Screen Time Doesn't Appear to Impact Mental Health Directly
Young people's psychological well-being may not be influenced by screen time.
Posted Apr 08, 2019
A new preregistered research paper (Orben and Przybylski, 2019) found little evidence that there is a clear-cut correlation between screen time and psychological well-being in a cohort of 17,246 adolescents living in the US, UK, and Ireland.
These findings, “Screens, Teens, and Psychological Well-Being: Evidence From Three Time-Use-Diary Studies," were published online April 2 in the journal Psychological Science. In the paper’s abstract, the authors write, “We found little evidence for substantial negative associations between digital-screen engagement—measured throughout the day or particularly before bedtime—and adolescent well-being.”
With controversial topics such as young people’s screen time, having a study preregistered is a way to guarantee that researchers don’t skew their interpretation of data to confirm a pre-research hypothesis. For example, even if the researchers speculated that excessive screen time would harm adolescents’ mental health before collecting data—because the research study was preregistered, they're obligated to report all findings, even those that might disprove an original hypothesis. Preregistration of a research question and various hypotheses before conducting a study makes the results of preregistered studies more credible.
For this potentially controversial paper, which casts doubt on the widely-held assumption that excessive screen time harms psychological well-being, the researchers used a rigorous methodology for assessing how much time study participants spent looking a digital screen based on three different time-use diary studies. This three-pronged approach to monitoring actual screen time is of paramount importance; many people are inclined to self-report lower amounts of digital-screen engagement because of the widespread belief that excessive screen time is “bad” for us.
However, as mentioned, the researchers found that adolescents’ average daily screen time both on weekdays and weekends didn't have a direct impact on mental health. Even before bedtime, their data revealed that spending anywhere from 30 minutes to two hours engaged with a digital screen before going to sleep was not directly correlated with decreased psychological well-being in teenagers.
Previous research (Walch et al., 2016) has shown that pre-bedtime smartphone use can disrupt circadian rhythms and sleep hygiene for people of all ages. (For more see, “Smartphones Reveal How the Modern World Is (Not) Sleeping”) Although excessive screen time and smartphone usage may be linked to insomnia, according to the latest research by Orben & Przybylski, screen time does not appear to have a direct impact on teens' mental health.
To gain a comprehensive snapshot of teenagers' psychological well-being, the researchers compared data on an individual's psychosocial functions, symptoms of depression, overall mood, and self-esteem based on feedback from each teen and his or her caregivers.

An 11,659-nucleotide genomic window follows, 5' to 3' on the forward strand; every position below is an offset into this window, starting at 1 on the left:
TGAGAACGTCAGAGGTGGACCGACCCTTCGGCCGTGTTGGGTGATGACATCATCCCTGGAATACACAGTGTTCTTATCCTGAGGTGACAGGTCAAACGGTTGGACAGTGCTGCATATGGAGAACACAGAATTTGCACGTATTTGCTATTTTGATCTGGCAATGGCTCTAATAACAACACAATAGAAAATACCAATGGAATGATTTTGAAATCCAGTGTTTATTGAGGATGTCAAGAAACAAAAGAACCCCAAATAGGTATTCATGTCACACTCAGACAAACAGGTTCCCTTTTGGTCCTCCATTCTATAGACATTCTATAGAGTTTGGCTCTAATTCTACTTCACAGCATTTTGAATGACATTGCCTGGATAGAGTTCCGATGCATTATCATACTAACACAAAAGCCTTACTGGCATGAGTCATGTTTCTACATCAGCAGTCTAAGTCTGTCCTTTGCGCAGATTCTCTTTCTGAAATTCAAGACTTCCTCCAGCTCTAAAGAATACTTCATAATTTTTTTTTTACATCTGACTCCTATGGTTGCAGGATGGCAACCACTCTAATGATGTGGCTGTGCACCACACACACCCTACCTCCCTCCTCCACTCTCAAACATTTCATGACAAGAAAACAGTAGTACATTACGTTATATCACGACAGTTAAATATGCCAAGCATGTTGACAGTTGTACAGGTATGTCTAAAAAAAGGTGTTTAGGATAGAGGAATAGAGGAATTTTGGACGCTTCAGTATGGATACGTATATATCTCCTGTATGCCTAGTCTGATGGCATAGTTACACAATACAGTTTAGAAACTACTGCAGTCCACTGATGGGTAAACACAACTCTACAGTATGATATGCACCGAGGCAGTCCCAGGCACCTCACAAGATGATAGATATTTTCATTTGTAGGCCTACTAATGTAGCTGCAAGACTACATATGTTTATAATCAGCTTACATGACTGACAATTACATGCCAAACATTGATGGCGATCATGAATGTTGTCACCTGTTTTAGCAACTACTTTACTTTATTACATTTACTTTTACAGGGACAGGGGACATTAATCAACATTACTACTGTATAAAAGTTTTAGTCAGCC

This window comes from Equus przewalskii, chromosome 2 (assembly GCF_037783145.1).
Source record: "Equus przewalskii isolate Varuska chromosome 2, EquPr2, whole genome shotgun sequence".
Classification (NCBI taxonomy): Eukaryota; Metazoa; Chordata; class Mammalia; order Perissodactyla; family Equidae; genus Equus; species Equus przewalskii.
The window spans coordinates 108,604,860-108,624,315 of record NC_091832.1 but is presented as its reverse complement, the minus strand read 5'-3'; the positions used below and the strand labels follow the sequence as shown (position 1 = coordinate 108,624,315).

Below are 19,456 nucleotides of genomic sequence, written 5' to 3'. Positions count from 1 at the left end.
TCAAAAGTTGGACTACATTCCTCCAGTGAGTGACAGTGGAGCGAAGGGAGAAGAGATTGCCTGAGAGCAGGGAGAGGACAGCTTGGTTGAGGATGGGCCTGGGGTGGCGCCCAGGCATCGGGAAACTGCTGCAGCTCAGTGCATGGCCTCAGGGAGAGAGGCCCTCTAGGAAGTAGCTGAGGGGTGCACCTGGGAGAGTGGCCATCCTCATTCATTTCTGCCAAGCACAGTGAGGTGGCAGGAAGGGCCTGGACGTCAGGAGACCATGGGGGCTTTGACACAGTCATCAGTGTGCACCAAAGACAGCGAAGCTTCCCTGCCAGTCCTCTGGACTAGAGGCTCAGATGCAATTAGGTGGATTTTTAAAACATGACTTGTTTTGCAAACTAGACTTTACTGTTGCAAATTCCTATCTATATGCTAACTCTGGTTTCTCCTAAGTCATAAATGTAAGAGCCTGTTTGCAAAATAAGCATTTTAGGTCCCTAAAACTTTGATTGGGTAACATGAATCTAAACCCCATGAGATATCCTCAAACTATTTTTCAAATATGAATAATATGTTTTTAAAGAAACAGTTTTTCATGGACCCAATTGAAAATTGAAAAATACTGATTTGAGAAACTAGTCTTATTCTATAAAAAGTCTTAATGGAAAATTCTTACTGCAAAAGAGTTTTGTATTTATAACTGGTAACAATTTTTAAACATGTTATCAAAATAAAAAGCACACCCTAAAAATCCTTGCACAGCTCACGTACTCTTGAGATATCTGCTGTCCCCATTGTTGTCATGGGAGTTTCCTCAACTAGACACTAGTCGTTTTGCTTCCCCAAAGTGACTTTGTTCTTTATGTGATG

The authors sum up the significance of these findings in the Discussion section of their paper:
"Public opinion seems to be that using digital screens immediately before bed may be more harmful for teens than screen time spread throughout the day. Our exploratory and confirmatory analyses provided very mixed effects: Some were negative, while others were positive or inconclusive. Our study, therefore, suggests that technology use before bedtime might not be inherently harmful to psychological well-being, even though this is a well-worn idea both in the media and in public debates."
"Implementing best practice statistical and methodological techniques we found little evidence for substantial negative associations between digital-screen engagement and adolescent well-being," co-author Amy Orben said in a statement. Orben is a researcher at the Oxford Internet Institute (OII) and College Lecturer at the Queen's College, University of Oxford. Her research focuses on the psychology of social media and well-being.
"Because technologies are embedded in our social and professional lives, research concerning digital-screen use and its effects on adolescent well-being is under increasing scrutiny," Orben said.
"While psychological science can be a powerful tool for understanding the link between screen use and adolescent well-being, it still routinely fails to supply stakeholders and the public with high-quality, transparent, and objective investigations into growing concerns about digital technologies. Analyzing three different data sets, which include improved measurements of screen time, we found little clear-cut evidence that screen time decreases adolescent well-being, even if the use of digital technology occurs directly before bedtime," co-author, Andrew Przybylski, who is Director of Research at the Oxford Internet Institute, said in a statement.
The authors emphasize the importance of preregistered studies in their conclusion, "As the influence of psychological science on policy and public opinion increases, so must our standards of evidence. This article proposes and applies multiple methodological and analytical innovations to set a new standard for the quality of psychological research on digital contexts. Granular technology-engagement metrics, large-scale data, use of specification-curve analysis (SCA) to generate hypotheses, and preregistration for hypothesis testing should all form the basis of future work. To retain the influence and trust we often take for granted as a psychological research community, robust and transparent research practices will need to become the norm—not the exception."
Amy Orben and Andrew K. Przybylski. "Screens, Teens, and Psychological Well-Being: Evidence From Three Time-Use-Diary Studies." Psychological Science (First published online: April 2, 2019) DOI: 10.1177/0956797619830329